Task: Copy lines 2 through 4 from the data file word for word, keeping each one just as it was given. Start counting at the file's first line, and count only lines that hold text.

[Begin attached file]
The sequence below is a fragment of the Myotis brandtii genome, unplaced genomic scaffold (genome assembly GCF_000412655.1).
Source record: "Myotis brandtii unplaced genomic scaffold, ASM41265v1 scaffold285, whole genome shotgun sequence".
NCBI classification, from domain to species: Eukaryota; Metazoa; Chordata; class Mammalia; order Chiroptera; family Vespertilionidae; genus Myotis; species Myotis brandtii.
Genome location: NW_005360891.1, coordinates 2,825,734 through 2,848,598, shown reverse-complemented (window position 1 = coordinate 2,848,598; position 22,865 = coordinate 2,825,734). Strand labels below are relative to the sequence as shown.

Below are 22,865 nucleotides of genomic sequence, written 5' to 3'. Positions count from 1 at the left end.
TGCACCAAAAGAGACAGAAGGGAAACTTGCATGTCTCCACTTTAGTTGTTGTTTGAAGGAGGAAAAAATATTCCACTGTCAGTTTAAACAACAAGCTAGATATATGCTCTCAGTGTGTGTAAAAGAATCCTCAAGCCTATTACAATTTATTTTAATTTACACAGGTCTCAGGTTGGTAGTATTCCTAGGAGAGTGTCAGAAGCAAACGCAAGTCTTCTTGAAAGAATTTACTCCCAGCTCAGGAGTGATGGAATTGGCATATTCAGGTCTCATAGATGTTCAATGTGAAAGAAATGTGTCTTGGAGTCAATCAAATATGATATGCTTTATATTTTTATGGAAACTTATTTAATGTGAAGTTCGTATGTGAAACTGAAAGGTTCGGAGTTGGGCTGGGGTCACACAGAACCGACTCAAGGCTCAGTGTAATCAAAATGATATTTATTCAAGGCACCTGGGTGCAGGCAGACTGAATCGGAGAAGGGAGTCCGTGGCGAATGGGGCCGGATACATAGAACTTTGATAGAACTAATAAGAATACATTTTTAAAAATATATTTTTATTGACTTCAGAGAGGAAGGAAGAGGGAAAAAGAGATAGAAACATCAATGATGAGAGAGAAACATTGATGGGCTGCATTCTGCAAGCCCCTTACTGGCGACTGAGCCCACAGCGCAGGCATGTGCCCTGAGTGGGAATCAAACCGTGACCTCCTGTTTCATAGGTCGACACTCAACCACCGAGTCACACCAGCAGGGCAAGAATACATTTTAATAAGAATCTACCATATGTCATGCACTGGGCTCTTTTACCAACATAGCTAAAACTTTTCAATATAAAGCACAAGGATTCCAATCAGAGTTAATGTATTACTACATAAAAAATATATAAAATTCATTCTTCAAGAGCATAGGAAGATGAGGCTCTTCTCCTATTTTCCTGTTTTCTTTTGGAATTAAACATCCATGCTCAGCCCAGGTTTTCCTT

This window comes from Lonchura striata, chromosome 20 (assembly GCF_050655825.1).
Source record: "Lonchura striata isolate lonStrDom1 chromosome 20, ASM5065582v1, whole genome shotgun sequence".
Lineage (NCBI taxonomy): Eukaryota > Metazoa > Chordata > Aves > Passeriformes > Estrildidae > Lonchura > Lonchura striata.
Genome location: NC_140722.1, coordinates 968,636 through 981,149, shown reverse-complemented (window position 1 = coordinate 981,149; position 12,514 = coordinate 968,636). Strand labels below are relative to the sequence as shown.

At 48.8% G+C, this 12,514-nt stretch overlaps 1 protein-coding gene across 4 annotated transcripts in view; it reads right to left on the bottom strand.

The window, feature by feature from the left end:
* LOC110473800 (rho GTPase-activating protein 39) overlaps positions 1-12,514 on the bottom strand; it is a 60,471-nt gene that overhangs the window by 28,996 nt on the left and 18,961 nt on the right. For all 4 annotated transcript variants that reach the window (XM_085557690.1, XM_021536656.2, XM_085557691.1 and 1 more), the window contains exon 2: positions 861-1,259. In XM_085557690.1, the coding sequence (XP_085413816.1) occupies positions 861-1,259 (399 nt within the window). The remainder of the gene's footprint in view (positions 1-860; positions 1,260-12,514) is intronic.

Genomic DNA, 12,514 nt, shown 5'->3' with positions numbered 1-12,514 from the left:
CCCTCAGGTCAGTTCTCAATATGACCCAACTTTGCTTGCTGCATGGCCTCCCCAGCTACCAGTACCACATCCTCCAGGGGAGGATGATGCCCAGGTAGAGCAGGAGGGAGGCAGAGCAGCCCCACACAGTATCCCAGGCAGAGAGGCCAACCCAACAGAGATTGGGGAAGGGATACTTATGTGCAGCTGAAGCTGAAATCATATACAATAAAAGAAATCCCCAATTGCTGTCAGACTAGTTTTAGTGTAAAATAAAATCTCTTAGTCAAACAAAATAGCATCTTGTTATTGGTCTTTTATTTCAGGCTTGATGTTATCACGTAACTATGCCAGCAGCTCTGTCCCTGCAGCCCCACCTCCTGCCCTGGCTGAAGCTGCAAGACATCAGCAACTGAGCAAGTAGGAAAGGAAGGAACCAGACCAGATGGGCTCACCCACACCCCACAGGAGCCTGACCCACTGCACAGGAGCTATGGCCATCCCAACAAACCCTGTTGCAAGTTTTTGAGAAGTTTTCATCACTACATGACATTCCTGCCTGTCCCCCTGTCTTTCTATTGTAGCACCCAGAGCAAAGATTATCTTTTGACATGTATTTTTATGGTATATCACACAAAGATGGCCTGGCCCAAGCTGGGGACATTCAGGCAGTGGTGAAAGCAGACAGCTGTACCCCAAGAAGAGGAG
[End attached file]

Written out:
Source record: "Myotis brandtii unplaced genomic scaffold, ASM41265v1 scaffold285, whole genome shotgun sequence".
NCBI classification, from domain to species: Eukaryota; Metazoa; Chordata; class Mammalia; order Chiroptera; family Vespertilionidae; genus Myotis; species Myotis brandtii.
Genome location: NW_005360891.1, coordinates 2,825,734 through 2,848,598, shown reverse-complemented (window position 1 = coordinate 2,848,598; position 22,865 = coordinate 2,825,734). Strand labels below are relative to the sequence as shown.